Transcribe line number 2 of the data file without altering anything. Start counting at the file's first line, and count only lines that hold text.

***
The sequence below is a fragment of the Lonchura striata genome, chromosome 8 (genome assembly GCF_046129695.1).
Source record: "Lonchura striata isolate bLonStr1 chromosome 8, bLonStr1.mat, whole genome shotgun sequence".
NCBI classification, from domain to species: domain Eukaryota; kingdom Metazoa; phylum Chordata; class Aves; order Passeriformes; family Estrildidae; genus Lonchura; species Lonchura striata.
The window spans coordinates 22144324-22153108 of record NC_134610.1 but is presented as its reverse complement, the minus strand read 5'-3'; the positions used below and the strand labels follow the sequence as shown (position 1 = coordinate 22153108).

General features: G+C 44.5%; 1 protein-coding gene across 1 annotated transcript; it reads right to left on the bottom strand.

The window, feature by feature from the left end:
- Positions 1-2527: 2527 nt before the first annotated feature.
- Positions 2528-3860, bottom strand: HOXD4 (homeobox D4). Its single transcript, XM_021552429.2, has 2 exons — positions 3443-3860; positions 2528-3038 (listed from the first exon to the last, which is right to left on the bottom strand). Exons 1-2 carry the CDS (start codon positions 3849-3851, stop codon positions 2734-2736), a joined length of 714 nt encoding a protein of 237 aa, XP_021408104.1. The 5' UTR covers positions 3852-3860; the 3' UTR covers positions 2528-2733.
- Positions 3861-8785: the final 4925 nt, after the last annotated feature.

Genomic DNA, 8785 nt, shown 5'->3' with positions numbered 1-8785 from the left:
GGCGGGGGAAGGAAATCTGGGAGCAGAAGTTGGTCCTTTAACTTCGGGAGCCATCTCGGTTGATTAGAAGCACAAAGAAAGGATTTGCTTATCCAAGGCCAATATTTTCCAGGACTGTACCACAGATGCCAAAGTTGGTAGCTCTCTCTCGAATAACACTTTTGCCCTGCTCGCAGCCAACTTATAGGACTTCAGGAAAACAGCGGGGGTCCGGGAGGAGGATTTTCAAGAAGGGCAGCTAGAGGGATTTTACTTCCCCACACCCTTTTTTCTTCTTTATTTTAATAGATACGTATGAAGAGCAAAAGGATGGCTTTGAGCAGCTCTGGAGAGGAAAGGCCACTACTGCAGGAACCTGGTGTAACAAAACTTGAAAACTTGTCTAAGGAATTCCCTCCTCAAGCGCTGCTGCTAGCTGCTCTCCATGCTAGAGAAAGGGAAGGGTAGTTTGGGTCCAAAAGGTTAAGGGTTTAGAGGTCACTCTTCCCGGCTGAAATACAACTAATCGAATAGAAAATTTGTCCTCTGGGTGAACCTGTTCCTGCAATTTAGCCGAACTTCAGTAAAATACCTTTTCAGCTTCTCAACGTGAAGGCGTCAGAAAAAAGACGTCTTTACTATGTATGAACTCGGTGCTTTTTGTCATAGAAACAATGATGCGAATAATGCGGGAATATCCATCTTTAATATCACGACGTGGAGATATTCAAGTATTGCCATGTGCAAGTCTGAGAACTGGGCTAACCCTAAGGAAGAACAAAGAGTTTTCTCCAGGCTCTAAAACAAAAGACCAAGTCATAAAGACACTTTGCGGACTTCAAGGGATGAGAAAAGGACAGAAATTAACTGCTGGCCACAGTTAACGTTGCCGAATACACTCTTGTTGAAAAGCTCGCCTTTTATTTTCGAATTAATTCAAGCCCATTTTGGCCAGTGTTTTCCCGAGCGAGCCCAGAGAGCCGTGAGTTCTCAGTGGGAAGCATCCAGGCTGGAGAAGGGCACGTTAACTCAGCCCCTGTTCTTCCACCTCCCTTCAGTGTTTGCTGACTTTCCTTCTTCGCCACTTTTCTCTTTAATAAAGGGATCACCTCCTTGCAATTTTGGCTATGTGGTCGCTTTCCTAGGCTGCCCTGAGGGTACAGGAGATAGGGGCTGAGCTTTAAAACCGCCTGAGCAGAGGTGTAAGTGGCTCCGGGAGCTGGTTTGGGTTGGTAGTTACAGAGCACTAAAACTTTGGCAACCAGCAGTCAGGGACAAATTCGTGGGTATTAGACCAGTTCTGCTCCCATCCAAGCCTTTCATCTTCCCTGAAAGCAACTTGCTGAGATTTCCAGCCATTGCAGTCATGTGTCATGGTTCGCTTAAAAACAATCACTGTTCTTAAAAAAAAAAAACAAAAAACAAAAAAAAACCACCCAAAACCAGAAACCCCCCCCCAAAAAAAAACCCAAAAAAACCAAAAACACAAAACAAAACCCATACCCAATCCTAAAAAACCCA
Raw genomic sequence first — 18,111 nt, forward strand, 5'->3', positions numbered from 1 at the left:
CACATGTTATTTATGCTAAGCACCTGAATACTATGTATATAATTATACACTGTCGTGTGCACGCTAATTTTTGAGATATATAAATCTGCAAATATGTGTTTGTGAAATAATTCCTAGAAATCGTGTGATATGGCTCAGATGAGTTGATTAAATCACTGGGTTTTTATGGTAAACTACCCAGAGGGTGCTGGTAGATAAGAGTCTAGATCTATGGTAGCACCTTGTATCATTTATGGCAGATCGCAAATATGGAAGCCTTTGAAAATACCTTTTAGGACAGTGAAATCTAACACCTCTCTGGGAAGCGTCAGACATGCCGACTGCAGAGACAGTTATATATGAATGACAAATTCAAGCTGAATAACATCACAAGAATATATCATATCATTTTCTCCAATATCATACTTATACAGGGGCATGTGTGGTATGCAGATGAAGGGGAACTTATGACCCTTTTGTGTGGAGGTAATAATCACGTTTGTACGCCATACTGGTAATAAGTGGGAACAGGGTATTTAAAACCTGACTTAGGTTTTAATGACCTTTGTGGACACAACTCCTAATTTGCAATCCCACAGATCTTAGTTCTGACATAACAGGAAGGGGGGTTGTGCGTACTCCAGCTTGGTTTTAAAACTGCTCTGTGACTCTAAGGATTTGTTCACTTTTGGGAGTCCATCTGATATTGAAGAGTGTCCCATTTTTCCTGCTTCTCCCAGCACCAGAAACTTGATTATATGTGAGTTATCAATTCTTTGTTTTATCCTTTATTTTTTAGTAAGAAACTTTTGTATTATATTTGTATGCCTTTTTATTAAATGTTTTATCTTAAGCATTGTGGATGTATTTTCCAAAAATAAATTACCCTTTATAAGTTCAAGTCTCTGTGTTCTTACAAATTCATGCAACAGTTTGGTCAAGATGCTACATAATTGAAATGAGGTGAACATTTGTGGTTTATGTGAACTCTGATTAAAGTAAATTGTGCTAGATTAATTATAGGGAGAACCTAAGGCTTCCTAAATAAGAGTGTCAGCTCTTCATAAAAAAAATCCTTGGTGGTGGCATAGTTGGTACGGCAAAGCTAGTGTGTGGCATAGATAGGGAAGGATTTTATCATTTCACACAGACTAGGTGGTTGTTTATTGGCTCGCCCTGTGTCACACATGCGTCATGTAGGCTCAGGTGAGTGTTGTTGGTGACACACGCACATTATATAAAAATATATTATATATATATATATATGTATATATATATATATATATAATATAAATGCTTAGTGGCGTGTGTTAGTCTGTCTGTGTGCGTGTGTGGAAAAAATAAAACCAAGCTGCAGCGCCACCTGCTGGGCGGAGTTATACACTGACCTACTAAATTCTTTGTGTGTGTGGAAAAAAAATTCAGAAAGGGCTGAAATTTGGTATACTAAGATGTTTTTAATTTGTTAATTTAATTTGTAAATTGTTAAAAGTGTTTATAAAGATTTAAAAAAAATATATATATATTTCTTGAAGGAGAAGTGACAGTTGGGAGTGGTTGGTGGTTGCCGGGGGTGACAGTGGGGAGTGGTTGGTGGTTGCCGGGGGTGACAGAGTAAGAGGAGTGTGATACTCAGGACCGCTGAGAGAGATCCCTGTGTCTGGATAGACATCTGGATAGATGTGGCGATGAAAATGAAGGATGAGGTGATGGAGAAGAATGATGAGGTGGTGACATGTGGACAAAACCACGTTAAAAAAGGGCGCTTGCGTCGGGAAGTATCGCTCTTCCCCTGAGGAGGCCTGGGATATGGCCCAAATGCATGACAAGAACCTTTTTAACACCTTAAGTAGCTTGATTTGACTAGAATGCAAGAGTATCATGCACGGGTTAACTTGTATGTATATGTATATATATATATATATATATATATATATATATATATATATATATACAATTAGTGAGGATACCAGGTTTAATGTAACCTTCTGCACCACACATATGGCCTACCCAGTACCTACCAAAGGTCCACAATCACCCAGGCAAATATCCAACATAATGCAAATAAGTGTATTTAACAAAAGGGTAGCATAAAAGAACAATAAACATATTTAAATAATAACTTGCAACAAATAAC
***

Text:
Source record: "Lonchura striata isolate bLonStr1 chromosome 8, bLonStr1.mat, whole genome shotgun sequence".